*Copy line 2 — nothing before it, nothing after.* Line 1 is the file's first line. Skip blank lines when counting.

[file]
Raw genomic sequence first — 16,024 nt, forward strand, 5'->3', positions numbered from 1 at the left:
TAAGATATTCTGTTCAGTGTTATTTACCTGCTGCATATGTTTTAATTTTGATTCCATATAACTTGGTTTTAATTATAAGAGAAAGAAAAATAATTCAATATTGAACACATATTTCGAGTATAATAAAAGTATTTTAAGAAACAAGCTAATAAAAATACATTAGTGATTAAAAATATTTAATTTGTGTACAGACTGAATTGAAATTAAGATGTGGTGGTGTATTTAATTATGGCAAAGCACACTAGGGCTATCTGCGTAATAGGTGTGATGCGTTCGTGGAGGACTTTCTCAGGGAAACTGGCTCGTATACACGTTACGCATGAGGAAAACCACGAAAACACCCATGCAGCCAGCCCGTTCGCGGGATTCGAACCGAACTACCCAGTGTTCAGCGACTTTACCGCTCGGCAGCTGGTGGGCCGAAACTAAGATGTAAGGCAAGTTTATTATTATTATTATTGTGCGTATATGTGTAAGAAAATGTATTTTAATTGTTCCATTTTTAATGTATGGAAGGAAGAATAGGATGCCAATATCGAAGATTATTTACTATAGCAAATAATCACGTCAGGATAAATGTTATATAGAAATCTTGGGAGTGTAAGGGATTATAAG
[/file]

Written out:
TAAGATATTCTGTTCAGTGTTATTTACCTGCTGCATATGTTTTAATTTTGATTCCATATAACTTGGTTTTAATTATAAGAGAAAGAAAAATAATTCAATATTGAACACATATTTCGAGTATAATAAAAGTATTTTAAGAAACAAGCTAATAAAAATACATTAGTGATTAAAAATATTTAATTTGTGTACAGACTGAATTGAAATTAAGATGTGGTGGTGTATTTAATTATGGCAAAGCACACTAGGGCTATCTGCGTAATAGGTGTGATGCGTTCGTGGAGGACTTTCTCAGGGAAACTGGCTCGTATACACGTTACGCATGAGGAAAACCACGAAAACACCCATGCAGCCAGCCCGTTCGCGGGATTCGAACCGAACTACCCAGTGTTCAGCGACTTTACCGCTCGGCAGCTGGTGGGCCGAAACTAAGATGTAAGGCAAGTTTATTATTATTATTATTGTGCGTATATGTGTAAGAAAATGTATTTTAATTGTTCCATTTTTAATGTATGGAAGGAAGAATAGGATGCCAATATCGAAGATTATTTACTATAGCAAATAATCACGTCAGGATAAATGTTATATAGAAATCTTGGGAGTGTAAGGGATTATAAG